The disclosure ITS optimise the Pillar 3 policy framework for credit institutions by providing a single overarching package that brings together all previous pieces of regulation and incorporates all prudential disclosures, thus facilitating implementation by institutions and improving clarity for users of such information. The ITS implement the disclosures in a way to ensure that market participants have sufficient and comparable information to assess the risk profiles of institutions, in line with the Basel Committee’s Pillar 3 standards and with the increased standardisation of institutions' public disclosures. This reinforces the ultimate objective of market discipline. The CRR2 definitions for ‘small and less complex institutions’ and ‘large institutions’ support proportionality of Pillar 3 disclosures. In addition, the ITS include thresholds to trigger additional disclosures for large banks based on their risk profiles.
The reporting ITS reflect the changes brought in by the CRR2 and the Prudential Backstop Regulation and include new reporting requirements on counterparty credit risk and net stable funding ratio, non-performing exposures minimum coverage and changes to different areas of reporting, including own funds, credit risk, large exposures, leverage ratio, FINREP and G-SII indicators.
These ITS include several proportionality measures, including simplified net stable funding ratio reporting for small and non-complex institutions. These ITS are designed to replace the Commission's Implementing Regulation (EU) No 680/2014 and they have been used as an opportunity to improve the consistency between the reporting and disclosure requirements, with a view to facilitate institutions' compliance with both requirements.
The first disclosure and reporting reference dates will be 30 June 2021.
The ITS on disclosure have been developed in accordance with the mandate included in Article 434a of Regulation (EU) N0 575/2013.
The ITS on supervisory reporting have been developed in accordance with the mandate included in Article 430 of Regulation (EU) N0 575/2013. These final draft ITS replace the Regulation (EU) No 680/2014.
The publication of the corresponding reporting technical package, including the Data Point Model (DPM), validation rules and XBRL taxonomy, is expected by the end of the Summer 2020.
The two ITS have been developed fostering consistency of quantitative data, and a revised version of the mapping between disclosure and reporting will be provided in order to facilitate compliance by institutions and to improve the quality of the information disclosed. Both of these final draft ITS were submitted to the European Commission for adoption.
18 June 2020
The European Banking Authority (EBA) published today its final draft Regulatory Technical Standards (RTS) on the criteria to identify all categories of staff whose professional activities have a material impact on the institutions’ risk profile (“risk takers”). The objective of these RTS is to define and harmonise the criteria for the identification of such staff and to ensure a consistent approach across the EU. The identification process is based on a combination of qualitative and quantitative criteria.
“Risk takers” will be identified based on the criteria laid down in the revised Capital Requirements Directive (CRD) and those specified in the RTS, once the final draft have been adopted. To ensure that all risk takers are identified, members of staff are identified as having a material impact on the institution’s risk profile as soon as they meet at least one of the criteria, be it the criteria foreseen under the CRD, the qualitative or quantitative criteria in the RTS or, where necessary because of the specificities of their business model, additional internal criteria.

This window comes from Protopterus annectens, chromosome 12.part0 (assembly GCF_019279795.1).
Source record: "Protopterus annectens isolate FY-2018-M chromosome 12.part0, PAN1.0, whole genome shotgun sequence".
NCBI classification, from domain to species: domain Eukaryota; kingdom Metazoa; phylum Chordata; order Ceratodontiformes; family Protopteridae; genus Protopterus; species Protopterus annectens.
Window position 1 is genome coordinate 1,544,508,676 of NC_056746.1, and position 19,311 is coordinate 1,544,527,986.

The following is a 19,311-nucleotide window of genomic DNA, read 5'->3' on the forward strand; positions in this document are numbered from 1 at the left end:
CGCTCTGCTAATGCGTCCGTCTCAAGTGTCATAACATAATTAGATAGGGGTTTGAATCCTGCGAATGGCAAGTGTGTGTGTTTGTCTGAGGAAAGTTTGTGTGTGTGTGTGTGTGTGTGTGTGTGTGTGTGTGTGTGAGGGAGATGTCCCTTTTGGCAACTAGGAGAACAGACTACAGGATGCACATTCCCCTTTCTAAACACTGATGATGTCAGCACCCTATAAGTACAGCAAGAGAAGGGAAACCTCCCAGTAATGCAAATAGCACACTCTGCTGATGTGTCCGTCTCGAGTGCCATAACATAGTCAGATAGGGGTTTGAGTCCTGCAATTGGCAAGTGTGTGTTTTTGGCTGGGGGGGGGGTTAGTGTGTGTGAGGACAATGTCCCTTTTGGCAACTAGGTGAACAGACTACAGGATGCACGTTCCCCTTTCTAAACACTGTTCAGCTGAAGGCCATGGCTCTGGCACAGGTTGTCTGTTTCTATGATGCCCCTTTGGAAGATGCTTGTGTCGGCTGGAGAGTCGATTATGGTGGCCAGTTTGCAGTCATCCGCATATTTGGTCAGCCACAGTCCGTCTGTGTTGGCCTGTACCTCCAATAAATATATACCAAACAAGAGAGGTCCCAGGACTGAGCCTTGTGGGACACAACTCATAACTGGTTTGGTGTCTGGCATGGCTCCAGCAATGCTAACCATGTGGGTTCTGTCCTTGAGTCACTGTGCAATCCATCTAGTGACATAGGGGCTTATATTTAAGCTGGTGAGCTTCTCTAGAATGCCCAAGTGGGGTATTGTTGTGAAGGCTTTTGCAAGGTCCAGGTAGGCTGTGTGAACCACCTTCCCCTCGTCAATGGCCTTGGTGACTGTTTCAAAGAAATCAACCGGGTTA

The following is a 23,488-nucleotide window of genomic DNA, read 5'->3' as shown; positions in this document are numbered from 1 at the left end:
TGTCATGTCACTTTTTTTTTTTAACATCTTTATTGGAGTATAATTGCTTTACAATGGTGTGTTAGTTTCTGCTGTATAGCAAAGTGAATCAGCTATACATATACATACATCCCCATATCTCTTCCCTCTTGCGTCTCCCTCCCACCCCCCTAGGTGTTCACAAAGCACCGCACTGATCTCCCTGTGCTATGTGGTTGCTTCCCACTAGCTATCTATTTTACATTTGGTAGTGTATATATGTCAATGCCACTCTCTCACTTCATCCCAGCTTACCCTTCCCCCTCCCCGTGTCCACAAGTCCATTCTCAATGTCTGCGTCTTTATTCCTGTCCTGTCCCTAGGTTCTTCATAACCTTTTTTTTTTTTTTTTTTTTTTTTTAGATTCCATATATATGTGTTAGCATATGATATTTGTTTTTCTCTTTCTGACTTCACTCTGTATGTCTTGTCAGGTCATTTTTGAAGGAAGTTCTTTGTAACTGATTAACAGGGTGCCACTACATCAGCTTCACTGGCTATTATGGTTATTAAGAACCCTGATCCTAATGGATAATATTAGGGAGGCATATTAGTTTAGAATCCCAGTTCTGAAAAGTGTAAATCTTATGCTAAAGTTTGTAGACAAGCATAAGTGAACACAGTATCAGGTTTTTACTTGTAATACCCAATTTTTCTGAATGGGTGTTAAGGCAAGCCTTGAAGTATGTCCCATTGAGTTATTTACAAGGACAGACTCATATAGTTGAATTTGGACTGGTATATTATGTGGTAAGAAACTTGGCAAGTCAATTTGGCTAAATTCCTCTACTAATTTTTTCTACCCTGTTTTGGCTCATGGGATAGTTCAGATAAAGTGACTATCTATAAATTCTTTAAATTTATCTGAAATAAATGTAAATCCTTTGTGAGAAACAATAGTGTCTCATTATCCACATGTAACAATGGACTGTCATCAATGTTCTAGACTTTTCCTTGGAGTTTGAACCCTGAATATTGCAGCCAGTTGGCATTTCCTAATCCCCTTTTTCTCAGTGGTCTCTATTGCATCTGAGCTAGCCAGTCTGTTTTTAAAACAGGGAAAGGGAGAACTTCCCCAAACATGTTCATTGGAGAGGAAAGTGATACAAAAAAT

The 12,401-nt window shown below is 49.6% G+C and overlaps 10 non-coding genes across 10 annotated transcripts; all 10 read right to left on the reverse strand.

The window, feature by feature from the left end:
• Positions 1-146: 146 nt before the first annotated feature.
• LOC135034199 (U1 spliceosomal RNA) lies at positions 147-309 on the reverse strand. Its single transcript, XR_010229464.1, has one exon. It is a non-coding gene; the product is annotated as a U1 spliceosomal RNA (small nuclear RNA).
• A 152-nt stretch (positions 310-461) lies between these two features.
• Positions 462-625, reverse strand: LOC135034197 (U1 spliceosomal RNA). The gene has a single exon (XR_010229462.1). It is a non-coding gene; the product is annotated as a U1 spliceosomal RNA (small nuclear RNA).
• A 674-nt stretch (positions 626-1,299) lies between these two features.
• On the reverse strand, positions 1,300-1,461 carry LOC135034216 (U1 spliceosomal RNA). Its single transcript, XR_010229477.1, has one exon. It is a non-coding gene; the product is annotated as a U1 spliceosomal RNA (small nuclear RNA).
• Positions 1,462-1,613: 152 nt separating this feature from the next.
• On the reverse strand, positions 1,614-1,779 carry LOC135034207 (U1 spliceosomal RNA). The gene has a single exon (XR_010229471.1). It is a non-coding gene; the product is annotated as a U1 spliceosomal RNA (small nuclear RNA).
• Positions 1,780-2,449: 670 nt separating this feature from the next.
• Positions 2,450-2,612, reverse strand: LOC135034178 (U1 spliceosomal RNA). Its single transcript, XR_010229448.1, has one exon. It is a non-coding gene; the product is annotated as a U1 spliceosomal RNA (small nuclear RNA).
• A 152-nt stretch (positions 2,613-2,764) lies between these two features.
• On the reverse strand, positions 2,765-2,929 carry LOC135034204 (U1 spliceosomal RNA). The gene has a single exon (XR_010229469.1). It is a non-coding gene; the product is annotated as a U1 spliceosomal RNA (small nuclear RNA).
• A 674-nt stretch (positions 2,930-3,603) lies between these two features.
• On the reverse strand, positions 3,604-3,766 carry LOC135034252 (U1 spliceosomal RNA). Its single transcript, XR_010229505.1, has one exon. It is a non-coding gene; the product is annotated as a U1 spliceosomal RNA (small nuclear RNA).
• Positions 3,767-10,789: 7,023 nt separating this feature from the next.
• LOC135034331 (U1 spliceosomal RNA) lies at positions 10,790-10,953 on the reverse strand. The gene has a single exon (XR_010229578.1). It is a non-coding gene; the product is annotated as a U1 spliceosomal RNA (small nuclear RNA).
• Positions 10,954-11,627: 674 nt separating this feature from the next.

Following the feedback received during the consultation phase, the qualitative criteria have been revisited to enhance the application of proportionality. The definition of managerial responsibility has been revised taking into account that institutions of different sizes have different layers of hierarchical levels. The final draft RTS also clarify how the criteria should be applied on a consolidated, sub-consolidated and individual basis. Finally, some flexibility in calculating the amount of remuneration for the application of the quantitative requirements has been introduced.
In terms of quantitative criteria, the revised CRD set out a threshold of total remuneration of EUR 500 000 combined with the average of the remuneration of members of the management body and senior management.
The final draft RTS retain the qualitative criterion that identify the staff high levels of remuneration above EUR 750 000. In addition, the 0.3% of staff with the highest remuneration criterion has been amended to be applied only by institutions that have more than 1 000 staff in order to reduce the burden for small institutions. The quantitative criteria are based on the rebuttable assumption that the professional activities of those staff would have a material impact on the institutions risk profile.
The EBA has been mandated under Article 94 (2) of CRD as amended by Directive (EU) 2019/878 (CRD5) to developed these final draft RTS to set out criteria to define (a) managerial responsibility and control functions, (b) material business unit and significant impact on the relevant business unit’s risk profile and (c) other categories of staff not expressly referred to in Article 92(3) CRD whose professional activities have an impact on the institution’s risk profile comparably as material as that of those categories of staff referred to therein.
18 June 2020
The European Banking Authority (EBA) published today its Final draft amending Regulatory Technical Standards (RTS) and Implementing Technical Standards (ITS) on passport notification. The two sets of amending technical standards increase the quality and consistency of information to be provided by a credit institution notifying its home competent authorities when it intends to open a branch or provide services in another Member State, as well as of the communication between home and host authorities.
In particular, the amendments focus on:
The review of the two sets of technical standards on passport notification, originally enacted by the European Commission under Commission Delegated Regulation (EU) No 1151/2014 and Commission Implementing Regulation (EU) No 926/2014, has been done in accordance with Articles 35, 36 and 39 of Directive 2013/36/EU in combination with Article 29(d) of Regulation (EU) 1093/2010 establishing the EBA.